The weekly student newspaper of Bucknell University

The Bucknellian

The weekly student newspaper of Bucknell University

The Bucknellian

The weekly student newspaper of Bucknell University

The Bucknellian

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Beyond the Bison: Chiefs down 49ers in super bowl

Evelyn+Pierce%2C+Graphics+Manager+%2F+The+Bucknellian
Evelyn Pierce, Graphics Manager / The Bucknellian

Super Bowl LVIII took place in Las Vegas this past Sunday, where the AFC champion and defending Super Bowl champion Kansas City Chiefs took on the NFC champion San Francisco 49ers.

It was a bit of a slow start to the game, especially for the Chiefs. With really no initial offensive rhythm, they finally got into the red zone later into the first quarter. But, running back Isaiah Pacheco fumbled on around the 20-yard line, giving up possession to San Francisco.

Travis Kelce, All-Pro tight end for Kansas City, didn’t take this lightly. He was subbed out on the play, leaving young tight end Noah Gray to block. His blocker beat him, causing the fumble.

Kelce went over to Chiefs head coach Andy Reid, immediately screaming in his face for taking him out, shoving him a little bit. It seemed at this point that the Chiefs were all out of sorts, and the game could get away from them completely. 

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That was probably the most exciting part of the first half.

After a 0-0 score at the end of the first quarter, San Francisco was the first team to put points on the board with a Jake Moody field goal, making the game 3-0. After another Chiefs fumble, and the next possession for each team resulting in a punt, the 49ers would finally be the first team to get into the end zone on a Christian McCaffrey dump-off pass that he took 21 yards to the house.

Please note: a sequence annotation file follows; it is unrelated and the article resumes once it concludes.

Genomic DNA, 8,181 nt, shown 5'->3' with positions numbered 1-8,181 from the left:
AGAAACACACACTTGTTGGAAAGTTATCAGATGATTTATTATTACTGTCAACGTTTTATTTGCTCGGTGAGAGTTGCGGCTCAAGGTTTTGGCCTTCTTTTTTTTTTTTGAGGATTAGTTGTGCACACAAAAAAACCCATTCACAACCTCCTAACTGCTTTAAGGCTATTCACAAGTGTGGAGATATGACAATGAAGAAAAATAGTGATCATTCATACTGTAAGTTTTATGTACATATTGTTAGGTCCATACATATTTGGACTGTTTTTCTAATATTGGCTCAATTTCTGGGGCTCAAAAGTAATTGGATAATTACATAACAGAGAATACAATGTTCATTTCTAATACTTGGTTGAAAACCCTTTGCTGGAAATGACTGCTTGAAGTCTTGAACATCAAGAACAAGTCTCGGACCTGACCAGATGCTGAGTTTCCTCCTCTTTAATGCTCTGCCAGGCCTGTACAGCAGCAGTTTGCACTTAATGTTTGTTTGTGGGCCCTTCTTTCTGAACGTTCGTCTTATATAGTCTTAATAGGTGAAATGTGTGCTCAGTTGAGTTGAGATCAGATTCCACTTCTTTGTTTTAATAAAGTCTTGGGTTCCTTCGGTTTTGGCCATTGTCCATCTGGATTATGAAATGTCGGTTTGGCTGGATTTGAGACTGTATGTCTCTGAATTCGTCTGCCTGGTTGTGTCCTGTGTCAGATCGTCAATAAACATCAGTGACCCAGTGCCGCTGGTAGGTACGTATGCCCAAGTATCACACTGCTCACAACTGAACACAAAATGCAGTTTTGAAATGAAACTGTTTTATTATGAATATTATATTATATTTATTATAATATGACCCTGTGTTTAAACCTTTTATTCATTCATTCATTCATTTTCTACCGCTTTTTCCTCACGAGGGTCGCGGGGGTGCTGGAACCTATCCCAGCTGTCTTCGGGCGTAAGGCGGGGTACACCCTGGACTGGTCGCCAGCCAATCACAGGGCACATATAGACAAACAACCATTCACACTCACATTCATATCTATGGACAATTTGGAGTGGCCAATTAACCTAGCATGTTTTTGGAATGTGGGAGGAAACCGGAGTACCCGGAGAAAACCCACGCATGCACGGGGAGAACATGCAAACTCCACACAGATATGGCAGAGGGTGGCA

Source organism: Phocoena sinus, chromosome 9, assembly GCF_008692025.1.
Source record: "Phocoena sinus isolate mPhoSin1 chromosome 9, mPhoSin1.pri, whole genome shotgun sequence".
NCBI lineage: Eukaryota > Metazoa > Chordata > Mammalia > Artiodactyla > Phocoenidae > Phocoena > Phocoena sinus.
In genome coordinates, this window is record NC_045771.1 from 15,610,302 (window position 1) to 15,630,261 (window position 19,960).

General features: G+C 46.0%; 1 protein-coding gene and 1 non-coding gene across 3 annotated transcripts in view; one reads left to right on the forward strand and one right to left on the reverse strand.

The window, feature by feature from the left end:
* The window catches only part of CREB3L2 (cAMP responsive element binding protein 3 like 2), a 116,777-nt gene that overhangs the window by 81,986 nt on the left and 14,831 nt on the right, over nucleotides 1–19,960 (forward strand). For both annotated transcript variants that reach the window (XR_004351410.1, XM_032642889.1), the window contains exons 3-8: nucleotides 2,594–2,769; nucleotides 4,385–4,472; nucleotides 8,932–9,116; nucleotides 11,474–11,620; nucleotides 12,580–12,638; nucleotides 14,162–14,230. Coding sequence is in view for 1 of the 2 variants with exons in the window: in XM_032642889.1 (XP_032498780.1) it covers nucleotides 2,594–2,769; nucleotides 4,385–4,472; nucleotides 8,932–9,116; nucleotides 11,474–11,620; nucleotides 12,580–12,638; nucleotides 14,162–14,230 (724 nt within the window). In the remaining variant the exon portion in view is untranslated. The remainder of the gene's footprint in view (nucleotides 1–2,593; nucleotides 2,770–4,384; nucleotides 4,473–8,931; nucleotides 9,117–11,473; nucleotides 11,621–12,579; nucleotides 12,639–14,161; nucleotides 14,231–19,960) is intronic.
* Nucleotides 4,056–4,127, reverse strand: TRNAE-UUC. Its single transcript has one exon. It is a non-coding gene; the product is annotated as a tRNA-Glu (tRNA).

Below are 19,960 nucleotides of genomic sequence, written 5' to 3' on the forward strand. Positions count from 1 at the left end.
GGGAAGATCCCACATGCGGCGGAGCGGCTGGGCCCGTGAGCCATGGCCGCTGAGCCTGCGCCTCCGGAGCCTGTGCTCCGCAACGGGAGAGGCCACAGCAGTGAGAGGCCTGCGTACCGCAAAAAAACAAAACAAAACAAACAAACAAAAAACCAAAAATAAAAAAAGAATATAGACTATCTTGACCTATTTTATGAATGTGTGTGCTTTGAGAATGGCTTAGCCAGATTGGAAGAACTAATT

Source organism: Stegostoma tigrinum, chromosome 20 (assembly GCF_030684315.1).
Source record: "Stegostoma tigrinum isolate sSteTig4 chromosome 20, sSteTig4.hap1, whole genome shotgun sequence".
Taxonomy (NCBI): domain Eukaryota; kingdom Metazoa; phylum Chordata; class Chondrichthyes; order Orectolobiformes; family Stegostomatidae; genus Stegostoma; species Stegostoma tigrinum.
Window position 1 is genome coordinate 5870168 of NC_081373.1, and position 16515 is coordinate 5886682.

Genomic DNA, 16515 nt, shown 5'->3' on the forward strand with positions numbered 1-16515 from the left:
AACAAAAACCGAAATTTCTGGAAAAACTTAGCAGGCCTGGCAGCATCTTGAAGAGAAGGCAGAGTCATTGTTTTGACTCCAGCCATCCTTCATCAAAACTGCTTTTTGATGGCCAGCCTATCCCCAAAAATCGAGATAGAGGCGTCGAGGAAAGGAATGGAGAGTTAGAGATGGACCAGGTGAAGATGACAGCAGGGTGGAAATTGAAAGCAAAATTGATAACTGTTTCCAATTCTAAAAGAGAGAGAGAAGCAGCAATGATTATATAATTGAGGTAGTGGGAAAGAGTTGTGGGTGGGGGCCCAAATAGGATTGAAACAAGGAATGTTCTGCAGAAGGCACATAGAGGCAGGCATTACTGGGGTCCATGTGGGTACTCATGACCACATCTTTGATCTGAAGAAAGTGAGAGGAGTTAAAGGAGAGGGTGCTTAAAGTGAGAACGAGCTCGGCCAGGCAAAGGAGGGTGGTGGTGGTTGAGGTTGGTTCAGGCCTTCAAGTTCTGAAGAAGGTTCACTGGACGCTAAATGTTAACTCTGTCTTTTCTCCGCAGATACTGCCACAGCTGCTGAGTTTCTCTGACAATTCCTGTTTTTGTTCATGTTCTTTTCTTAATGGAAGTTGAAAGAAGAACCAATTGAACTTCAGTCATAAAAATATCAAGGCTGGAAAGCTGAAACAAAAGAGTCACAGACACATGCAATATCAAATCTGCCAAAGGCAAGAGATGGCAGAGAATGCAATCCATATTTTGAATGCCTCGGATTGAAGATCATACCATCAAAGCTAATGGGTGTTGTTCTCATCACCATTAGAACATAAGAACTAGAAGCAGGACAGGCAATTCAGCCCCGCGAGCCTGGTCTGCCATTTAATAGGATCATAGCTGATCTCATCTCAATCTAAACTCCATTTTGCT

This play seemed like one that could turn the tides of the game with the Chiefs’ offensive struggles.

With under two minutes to go in the half, Kansas City was able to drive down the field and kick a field goal, bringing the halftime score to 10-3.

It was a rocky start to the third quarter, starting with a Patrick Mahomes interception and three straight punts. Then, during the third quarter, KC was able to get down the field to allow kicker Harrison Butker to put another field goal through the uprights, bringing the score to 10-6.

Once the fourth quarter started, this game became one for the history books.

The first possession for both teams resulted in a touchdown, and fans sat on the edge of their seats with a 16-13 49ers lead.

After three straight field goals to end the fourth quarter, we were about to witness just the second Super Bowl to ever go into overtime.

The 49ers got the ball first, and, after an almost eight minute drive, scored a field goal, giving SF a 22-19 lead.

Patrick Mahomes and the Chiefs could win it with a touchdown, and we saw here why Patrick Mahomes might officially be an all-time great at just 28 years old.

The Chiefs also took on a slow possession and, after facing multiple third-and-long situations, the clock winded down to under a minute with KC in the red zone.

With about 30 seconds left, and KC having two timeouts, Andy Reid elected to let the clock roll down to about 10 seconds, and leave the game to one final play. There was no interest in extending this game any further for the Chiefs ring leader.

With a snap count that felt like an eternity, Mahomes finally snapped the ball and found Mecole Hardman running in motion for the Super Bowl-winning score. 

The game set a slow pace until the fourth quarter and overtime. Patrick Mahomes has concreted himself into one of the best players ever, with now his third Super Bowl ring in just seven years as a starter.

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Hugh Straine, Sports Co-Editor

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